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Vishnu shodasanama stotram with meanings 11

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  • Vishnu shodasanama stotram with meanings 11

    (11) कानने नारासिम्हं च, Kaanane Naarasimham Cha,
    When alone in the Forest, Think of Narasimha


    सत्यं विधातुं निज-भृत्य भाषितं
    व्याप्तिं च भूतेष्वखिलेषु चात्मनः |
    अदृश्यतात्यद्भुत रूपं उद्वहन्
    स्तम्भे सभायां न मृगं न मानुषं || - श्रीमद्भागवतं
    "To prove the truth in the words spoken by His servant (Prahlada),
    That in all the living beings and in non-living entities exists His Aatma.
    With a wonderful form that had never been sighted before
    He emerged from the Pillar in the assembly hall, neither man nor animal."
    - Srimad Bhaagavatham



    Ardha Yoga Narasimhar - Art by Deepak Saagar
    The meaning of the word Narasimha is very obvious from the above sloka. Even a child would tell that Narasimha means He who is half man (Naraa) and half lion (Simha). In this incarnation, the Lord combines in Him the Lion, which is superior in physical strength, and the human, who is known for his mental prowess, thus showing that for any undertaking to succeed both Karmaa (action) and Jnaana (knowledge) are needed. He was that wonderful incarnation who showed opposite emotions of anger (to Hiranyakashipu) and compassion (to Prahlada) as Swami Desikan describes Him in "विशम विलोचन केसरी ,Vishama Vilochana Kesari".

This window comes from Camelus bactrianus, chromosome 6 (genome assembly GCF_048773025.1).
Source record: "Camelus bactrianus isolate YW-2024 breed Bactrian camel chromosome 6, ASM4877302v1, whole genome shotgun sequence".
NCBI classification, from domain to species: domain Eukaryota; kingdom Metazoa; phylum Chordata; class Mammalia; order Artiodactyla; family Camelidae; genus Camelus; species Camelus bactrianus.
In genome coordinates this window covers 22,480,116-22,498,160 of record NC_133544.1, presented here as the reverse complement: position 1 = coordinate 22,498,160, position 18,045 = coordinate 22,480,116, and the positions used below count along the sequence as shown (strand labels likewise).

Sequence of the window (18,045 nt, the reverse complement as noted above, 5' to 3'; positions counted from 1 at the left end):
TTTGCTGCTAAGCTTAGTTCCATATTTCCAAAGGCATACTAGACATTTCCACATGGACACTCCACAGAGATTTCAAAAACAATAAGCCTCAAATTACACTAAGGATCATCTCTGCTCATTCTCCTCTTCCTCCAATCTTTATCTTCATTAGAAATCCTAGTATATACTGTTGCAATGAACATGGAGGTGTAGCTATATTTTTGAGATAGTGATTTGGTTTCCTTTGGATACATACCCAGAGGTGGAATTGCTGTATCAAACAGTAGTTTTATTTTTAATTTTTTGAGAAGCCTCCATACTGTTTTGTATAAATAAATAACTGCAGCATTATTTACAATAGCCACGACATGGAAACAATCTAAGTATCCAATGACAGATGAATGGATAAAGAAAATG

Again, from the overview, it is very clear why we should think of Narasimha when we are in the forest. The lion, of course, is the king of the forest and hence the Lord in His Man-Lion form will lead us to safety and peace. However, there is more to it than appears. The story of Narasimha avataara tells us that the Lord appeared from a pillar, thus proving His omnipresence (as in the naama Vishnu). He killed Hiranyakashipu without falsifying any of the boons that were granted to him (That he should neither die on land nor the sky, neither at day nor night, neither inside nor outside, neither by man nor animal, neither by weapons not anything dead or alive). The lord therefore kills him on His lap, at twilight, seated on the door step with His own nails, showing that He would emerge from anywhere, at any time, exactly meeting the requirements of the solution, be it in a palace or the middle of a forest. And most importantly, the specialty of the Narasimha avataara is that unlike the other eight avataaras which were taken to protect various devotees, this avataara was assumed for just one Prahalada. Wasn't it Prahalada's utter belief that caused the lord to come tearing down the pillar? In a similar way, He would come rushing to us even when we are in the midst of nowhere. Yet another possible explanation is given in Shankara's Sri Lakshmi-Nrusimha Karaavalamba Stotram :


    संसार घोर गहने चरतो मुरारे
    मारोग्र भीकर मृग प्रचुरार्दितस्य
    आर्तस्य मत्सर निदाघ सुदुःखितस्य
    लक्ष्मी-नृसिंह मम देहि करावलम्बम्
    "Oh Lord who killed the Asura called Mura,
    I have been traveling in the dark forests of day to day life,
    Where I have been terrified by the lion called desire,
    And scorched by the heat called competition, and so,
    Oh Lakshmi-Nrusimha, Please give me the protection of your hands."


    Here, Shankara pleads Narasimha to help him from the dark forest of Samsaara, where we are lost, blinded by Maya and obsessed with Kaama. It is only through His help that we would ever be able to cross the darkness of Samsaara and see the light of His lotus-feet.
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